• Dysprosium, one of the rare-earth elements, literally means "hard to get" because of the difficulty of isolating the pure metal.
  • NASCAR racer Junior Johnson had a friend in the aerospace industry who wanted him to try out a brand new material they'd cooked up: carbon fiber. Johnson sent him a pair of control arms to be copied in the material, and was astounded that they weighed less than a single steel arm. Since he was the only person with access to it, there were no rules preventing him from replacing as many parts as he liked with CF. The racing body only took notice of these parts when they were worried that his carbon brakes, visibly glowing from heat, might cause a tire fire.
    • Needless to say, carbon fiber is now commonly used in both Formula 1 cars and many high-end exotic cars, starting with the 1994 McLaren F1. It's starting to trickle down to everyday cars, Mercedes-Benz, Cadillac, and a couple other companies make cars with carbon fiber roofs (to lower the center of gravity for better handling), and other carbon fiber body parts are becoming more common.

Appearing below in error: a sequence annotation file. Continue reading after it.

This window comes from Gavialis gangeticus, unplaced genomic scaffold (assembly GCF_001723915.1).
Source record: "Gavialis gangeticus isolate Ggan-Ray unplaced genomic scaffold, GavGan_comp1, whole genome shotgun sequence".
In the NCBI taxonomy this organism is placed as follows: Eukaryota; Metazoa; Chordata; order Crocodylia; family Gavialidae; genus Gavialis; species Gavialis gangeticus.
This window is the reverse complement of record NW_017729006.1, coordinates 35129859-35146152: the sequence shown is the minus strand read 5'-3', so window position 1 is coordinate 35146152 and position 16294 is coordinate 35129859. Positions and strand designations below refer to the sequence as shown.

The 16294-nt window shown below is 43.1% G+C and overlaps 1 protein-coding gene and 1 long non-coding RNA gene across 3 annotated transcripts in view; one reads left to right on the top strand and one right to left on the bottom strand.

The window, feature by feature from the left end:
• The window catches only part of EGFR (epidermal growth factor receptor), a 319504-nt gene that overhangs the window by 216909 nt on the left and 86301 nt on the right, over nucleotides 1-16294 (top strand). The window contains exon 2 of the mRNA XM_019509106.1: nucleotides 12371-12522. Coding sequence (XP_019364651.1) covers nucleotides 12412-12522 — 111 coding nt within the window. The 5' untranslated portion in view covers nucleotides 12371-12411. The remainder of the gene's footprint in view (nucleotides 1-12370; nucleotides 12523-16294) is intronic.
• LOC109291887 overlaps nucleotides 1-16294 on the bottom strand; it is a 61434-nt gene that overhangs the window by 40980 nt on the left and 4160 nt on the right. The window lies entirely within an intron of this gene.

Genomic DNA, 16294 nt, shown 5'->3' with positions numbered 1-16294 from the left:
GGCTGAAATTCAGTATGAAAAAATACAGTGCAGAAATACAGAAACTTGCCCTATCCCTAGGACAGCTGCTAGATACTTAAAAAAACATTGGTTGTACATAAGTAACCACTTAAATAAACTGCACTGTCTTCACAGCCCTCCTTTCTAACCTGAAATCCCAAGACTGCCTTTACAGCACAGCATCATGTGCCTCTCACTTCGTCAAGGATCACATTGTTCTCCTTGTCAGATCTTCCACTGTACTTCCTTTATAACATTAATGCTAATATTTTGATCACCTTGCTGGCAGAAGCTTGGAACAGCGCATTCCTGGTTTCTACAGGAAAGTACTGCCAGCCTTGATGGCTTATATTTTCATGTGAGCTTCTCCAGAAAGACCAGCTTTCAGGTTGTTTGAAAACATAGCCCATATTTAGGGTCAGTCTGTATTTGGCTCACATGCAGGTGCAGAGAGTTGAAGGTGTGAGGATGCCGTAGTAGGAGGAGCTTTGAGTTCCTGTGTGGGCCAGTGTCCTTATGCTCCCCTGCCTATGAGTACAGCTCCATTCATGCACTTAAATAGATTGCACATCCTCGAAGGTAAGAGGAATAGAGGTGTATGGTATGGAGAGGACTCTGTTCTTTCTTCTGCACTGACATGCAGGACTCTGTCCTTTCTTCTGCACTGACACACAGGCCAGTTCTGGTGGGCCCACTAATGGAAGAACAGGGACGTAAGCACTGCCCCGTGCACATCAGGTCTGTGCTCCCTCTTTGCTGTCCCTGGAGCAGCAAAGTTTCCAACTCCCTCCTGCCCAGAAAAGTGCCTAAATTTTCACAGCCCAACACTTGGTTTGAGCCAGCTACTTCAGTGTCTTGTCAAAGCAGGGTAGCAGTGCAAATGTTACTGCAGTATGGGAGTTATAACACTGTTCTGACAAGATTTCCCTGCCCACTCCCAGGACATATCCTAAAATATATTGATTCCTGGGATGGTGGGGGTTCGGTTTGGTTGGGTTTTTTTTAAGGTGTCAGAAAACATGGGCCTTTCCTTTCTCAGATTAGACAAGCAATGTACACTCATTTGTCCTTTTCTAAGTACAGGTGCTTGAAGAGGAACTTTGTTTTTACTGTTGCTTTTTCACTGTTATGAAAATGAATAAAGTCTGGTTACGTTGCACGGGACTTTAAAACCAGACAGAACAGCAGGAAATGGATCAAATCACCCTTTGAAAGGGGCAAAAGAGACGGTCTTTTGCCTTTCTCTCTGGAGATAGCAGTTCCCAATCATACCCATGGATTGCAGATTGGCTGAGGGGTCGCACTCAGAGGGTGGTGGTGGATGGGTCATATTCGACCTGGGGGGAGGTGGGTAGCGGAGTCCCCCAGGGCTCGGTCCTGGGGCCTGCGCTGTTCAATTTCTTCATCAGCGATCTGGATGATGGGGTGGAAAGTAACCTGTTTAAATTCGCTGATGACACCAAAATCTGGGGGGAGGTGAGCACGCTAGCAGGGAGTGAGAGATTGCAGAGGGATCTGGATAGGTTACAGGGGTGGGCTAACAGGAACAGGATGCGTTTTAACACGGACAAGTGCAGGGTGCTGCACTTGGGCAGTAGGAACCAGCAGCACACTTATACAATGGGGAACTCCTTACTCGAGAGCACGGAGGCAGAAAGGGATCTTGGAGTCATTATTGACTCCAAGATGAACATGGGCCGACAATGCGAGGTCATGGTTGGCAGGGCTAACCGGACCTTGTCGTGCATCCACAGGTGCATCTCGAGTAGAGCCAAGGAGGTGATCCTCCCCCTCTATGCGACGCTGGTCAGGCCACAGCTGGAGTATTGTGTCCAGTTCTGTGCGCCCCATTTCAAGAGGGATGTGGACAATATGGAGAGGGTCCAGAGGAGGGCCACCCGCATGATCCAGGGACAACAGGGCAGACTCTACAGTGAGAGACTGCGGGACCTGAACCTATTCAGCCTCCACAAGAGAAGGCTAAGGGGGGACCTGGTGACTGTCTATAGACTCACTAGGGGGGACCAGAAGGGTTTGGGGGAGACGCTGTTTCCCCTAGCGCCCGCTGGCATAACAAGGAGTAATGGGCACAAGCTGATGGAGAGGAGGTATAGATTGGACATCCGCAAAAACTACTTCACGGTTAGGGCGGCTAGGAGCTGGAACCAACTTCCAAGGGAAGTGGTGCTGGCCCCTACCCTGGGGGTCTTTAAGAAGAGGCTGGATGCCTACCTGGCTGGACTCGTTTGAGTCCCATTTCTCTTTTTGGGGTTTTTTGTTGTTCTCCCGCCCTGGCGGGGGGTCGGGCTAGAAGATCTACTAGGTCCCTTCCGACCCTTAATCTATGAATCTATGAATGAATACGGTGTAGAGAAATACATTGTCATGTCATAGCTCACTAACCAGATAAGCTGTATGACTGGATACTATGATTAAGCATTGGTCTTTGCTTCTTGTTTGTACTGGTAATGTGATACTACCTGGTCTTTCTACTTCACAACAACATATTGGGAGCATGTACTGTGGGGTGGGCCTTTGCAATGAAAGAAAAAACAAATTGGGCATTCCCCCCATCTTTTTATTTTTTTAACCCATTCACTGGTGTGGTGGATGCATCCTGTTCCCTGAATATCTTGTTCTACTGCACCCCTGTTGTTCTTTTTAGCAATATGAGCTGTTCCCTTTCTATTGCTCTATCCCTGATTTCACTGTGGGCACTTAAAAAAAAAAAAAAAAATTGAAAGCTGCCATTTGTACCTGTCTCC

• Nuclear physics has created Exotic Matter in exceedingly minute quantities. Synthetic baryons (baryons are particles such as protons and neutrons) contain configurations other than the standard two up/one down, one up/two down, quark arrangements. Theoretically such femtotechnology could lead to a dazzling array of alternate chemistries. Thousands of alternate periodic tables may be possible, maybe more.
    • The synthetic baryons all decay rapidly (the order of 10^-10 sec or shorter half-lifes). The chemistry of an atom is determined by the electrons surrounding the nucleus. Atoms with synthetic baryons would be considered different isotopes of the same element.
    • Recently a Japanese team reported the discovery of a so-called tetraquark — an exotic baryon consisting of four quarks instead of a normal three. Despite being roughly equally important to modern particle physics, the news were drowned by the buzz of a Higgs boson discovery, which has much better publicity.